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Apparitions strengthen and confirm existing faith

Being a cradle Catholic, Mary Czyz always felt a special connection to Jesus' mother.

Now, that feeling is even stronger.

Czyz and her husband, Jim, fulfilled a lifetime dream last year on a Catholic Voice pilgrimage to Lourdes, France, and Fatima, Portugal, where Mary appeared in 1858 and 1917, respectively.

"I was so excited because I thought, 'I get to see Fatima and Lourdes,'" she said. "All my life I would hear about those apparitions, so it was something I had always wanted to see."

As a young girl growing up Catholic, Czyz said she had the same love for Mary that many girls have growing up. The fact she shared the name Mary also gave her an especially close feeling.

Since visiting Lourdes and Fatima, Czyz has become more devout, including praying the rosary more often.

"You really come away knowing you do need to change your life and that it is real," she said. "The experience makes you realize that you can go to [Mary] with your problems."

Father Dan Kampschneider, pastor of St. Vincent de Paul Parish in Omaha, said many people visit Lourdes with a desire to be physically or spiritually renewed.

"I would say almost everything can be healed in some form when people come to a Marian shrine like Lourdes," Father Kampschneider said. "There can be a healing of their body, their mind, or most importantly, their souls."

For Father Kampschneider, who has visited Lourdes twice since 1995, standing in front of the water that flows from Lourdes strongly connected him to St. Bernadette and Mary.

"There is a peace at Lourdes and other Marian shrines which highlights a sense of the presence of Mary with her children of the church," he said.

While the apparitions at Lourdes and Fatima and many others are widely known and accepted by the church, there isn't a formal approval process, Father Ryan Lewis, a canon lawyer for the Archdiocese of Omaha and pastor of St. Thomas More Parish in Omaha, told the Catholic Voice.

"The pope has visited Lourdes and Fatima and that's a way he's put his stamp of approval on them," he said. "But there are others where the Vatican hasn't said one way or the other ... (such as Medjugorje)."

The church, he said, trusts the people of God to have a sense for whether the apparitions are truly divine in their origin, he said.

"The church doesn't just jump every time someone claims they are having an apparition because there are a lot of people claiming to have them," he said.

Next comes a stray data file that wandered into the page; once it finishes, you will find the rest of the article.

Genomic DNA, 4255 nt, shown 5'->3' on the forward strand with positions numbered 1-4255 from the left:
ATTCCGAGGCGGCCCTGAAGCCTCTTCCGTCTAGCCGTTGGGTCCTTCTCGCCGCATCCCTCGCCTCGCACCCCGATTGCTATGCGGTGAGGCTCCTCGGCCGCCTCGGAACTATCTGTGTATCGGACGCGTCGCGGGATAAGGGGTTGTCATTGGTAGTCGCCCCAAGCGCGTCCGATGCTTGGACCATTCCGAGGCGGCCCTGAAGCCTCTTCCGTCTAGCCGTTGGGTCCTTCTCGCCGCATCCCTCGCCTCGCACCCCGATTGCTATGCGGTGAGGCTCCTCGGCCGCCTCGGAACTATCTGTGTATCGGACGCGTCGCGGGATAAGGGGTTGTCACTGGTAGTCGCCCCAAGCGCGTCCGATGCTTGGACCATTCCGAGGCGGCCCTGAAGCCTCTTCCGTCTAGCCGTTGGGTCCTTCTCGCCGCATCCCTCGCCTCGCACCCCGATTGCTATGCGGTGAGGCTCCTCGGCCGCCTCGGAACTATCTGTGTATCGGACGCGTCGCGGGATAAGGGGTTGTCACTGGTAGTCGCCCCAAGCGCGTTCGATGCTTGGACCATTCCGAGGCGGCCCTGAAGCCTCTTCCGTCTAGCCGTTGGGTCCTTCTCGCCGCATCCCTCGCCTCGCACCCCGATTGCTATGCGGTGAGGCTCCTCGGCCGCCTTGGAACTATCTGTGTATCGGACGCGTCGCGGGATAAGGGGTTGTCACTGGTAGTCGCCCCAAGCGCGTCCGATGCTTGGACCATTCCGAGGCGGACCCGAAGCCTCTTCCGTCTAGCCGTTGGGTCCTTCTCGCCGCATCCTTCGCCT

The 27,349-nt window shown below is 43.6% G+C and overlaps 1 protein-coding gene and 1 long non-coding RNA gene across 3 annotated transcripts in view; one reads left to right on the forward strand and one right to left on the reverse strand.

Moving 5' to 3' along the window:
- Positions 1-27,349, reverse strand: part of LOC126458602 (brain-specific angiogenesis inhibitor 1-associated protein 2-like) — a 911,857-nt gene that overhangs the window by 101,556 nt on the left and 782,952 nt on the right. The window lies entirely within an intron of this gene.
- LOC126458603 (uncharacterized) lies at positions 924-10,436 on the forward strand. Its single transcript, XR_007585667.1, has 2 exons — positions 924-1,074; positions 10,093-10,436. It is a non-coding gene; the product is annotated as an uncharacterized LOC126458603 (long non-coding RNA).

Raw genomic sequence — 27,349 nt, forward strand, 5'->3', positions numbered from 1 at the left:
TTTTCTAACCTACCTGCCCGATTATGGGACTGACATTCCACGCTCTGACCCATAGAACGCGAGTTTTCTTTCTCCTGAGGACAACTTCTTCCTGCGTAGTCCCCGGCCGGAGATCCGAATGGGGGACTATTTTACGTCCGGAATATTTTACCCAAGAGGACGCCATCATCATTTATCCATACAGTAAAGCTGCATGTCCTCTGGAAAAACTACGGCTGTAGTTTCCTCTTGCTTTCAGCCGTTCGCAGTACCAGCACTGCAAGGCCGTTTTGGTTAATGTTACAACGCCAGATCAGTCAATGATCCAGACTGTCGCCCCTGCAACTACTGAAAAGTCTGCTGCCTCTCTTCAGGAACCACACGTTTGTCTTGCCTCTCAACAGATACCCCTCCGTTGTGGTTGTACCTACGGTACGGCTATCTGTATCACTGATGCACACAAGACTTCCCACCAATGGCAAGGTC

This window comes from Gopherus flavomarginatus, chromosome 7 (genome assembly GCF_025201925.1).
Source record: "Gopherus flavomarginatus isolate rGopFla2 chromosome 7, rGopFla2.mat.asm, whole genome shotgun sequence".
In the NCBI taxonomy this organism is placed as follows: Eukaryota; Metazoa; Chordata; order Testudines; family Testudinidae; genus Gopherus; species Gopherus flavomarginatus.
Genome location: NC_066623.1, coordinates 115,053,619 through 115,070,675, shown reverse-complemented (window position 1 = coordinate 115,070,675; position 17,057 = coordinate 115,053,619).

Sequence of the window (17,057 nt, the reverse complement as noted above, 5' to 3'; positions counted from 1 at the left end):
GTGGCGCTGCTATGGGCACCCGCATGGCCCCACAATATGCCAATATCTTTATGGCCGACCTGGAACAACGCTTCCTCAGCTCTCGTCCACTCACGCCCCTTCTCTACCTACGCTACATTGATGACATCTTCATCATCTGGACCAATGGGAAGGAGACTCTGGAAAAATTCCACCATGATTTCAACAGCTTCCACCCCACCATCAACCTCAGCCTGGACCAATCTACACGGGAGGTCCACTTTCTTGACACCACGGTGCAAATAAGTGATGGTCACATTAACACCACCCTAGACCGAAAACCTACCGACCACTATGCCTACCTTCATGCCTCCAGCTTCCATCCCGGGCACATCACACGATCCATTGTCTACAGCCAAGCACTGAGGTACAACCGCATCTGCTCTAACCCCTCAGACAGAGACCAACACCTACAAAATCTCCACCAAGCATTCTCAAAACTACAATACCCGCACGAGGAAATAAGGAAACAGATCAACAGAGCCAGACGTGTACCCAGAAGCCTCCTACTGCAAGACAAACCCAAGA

But the church has to get involved when apparitions begin to create a stir among the faithful, Father Lewis said.

The investigation starts at the local level with the bishop of the diocese where the apparition has taken place and, if necessary, will continue through various levels to the Vatican.

Criteria for investigating an apparition include a medical and psychological examination of the person who claimed to receive the apparitions; and a review of the content of the apparition.

"If, in the apparition, Mary is saying all kinds of off the wall things that don't go along with our faith, then that's a pretty good indication that you don't have an authentic revelation," he said.

Father Lewis said the point of the apparition isn't to add or complete anything about Christ's revelation to the faithful but rather strengthen and confirm the one true faith as it already exists.

Apparitions can help people see how the faith is active, present and relevant in the contemporary world, Father Lewis said. They are reminders that faith is timeless and ever new - just as Christ is.

"Mary, in Scripture, always led everyone right to her son," Father Lewis said. "And the church recognizes that Mary, in the apparitions, is leading people to a deeper faith, to her son."


Nine of the most recognized Marian apparitions:

Guadalupe, Mexico, 1531 to Juan Diego

Saint-...tienne-le-Laus, France, 1664, to Benoite Rencurel

Rue du Bac, France, 1830, to Catherine Labouré

La Salette, France, 1848, to Mélanie Calvat and Maximin Giraud

Lourdes, France, 1858, to Bernadette Soubirous

Pontmain, France, 1871, to a group of young children

Knock, Ireland, 1879, to a group of people of mixed ages

Fatima, Portugal, 1917, Lucia dos Santos, Jacinta and Francisco Marto

Beauraing, Belgium, 1932, to five young children

Banneux, Belgium, 1930s, to Mariette Beco

Akita, Japan, 1973, to Sister Agnes Katsuko Sasagawa

Kibeho, Rwanda, 1981-1982, to three students on separate occasions

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